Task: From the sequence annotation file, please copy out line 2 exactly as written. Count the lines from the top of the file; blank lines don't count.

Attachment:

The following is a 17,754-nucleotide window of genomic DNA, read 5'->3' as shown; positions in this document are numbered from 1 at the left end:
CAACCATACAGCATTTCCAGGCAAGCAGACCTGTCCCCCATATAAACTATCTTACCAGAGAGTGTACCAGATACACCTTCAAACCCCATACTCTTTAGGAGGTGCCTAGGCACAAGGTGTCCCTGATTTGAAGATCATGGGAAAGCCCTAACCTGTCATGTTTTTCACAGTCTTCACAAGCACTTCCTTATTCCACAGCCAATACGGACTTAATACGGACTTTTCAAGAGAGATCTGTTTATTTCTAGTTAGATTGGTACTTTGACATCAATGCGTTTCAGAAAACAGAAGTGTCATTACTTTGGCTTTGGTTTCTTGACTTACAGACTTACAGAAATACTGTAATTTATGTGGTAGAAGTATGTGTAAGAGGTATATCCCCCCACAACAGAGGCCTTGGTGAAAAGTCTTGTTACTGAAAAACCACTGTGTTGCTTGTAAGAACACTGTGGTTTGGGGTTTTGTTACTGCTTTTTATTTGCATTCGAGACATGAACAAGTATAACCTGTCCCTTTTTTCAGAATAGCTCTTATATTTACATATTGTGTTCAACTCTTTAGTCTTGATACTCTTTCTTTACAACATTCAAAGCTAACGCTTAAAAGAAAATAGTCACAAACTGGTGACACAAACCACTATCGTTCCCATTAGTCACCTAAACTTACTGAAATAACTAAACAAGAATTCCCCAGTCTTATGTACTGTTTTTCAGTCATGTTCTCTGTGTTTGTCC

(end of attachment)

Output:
CAACCATACAGCATTTCCAGGCAAGCAGACCTGTCCCCCATATAAACTATCTTACCAGAGAGTGTACCAGATACACCTTCAAACCCCATACTCTTTAGGAGGTGCCTAGGCACAAGGTGTCCCTGATTTGAAGATCATGGGAAAGCCCTAACCTGTCATGTTTTTCACAGTCTTCACAAGCACTTCCTTATTCCACAGCCAATACGGACTTAATACGGACTTTTCAAGAGAGATCTGTTTATTTCTAGTTAGATTGGTACTTTGACATCAATGCGTTTCAGAAAACAGAAGTGTCATTACTTTGGCTTTGGTTTCTTGACTTACAGACTTACAGAAATACTGTAATTTATGTGGTAGAAGTATGTGTAAGAGGTATATCCCCCCACAACAGAGGCCTTGGTGAAAAGTCTTGTTACTGAAAAACCACTGTGTTGCTTGTAAGAACACTGTGGTTTGGGGTTTTGTTACTGCTTTTTATTTGCATTCGAGACATGAACAAGTATAACCTGTCCCTTTTTTCAGAATAGCTCTTATATTTACATATTGTGTTCAACTCTTTAGTCTTGATACTCTTTCTTTACAACATTCAAAGCTAACGCTTAAAAGAAAATAGTCACAAACTGGTGACACAAACCACTATCGTTCCCATTAGTCACCTAAACTTACTGAAATAACTAAACAAGAATTCCCCAGTCTTATGTACTGTTTTTCAGTCATGTTCTCTGTGTTTGTCC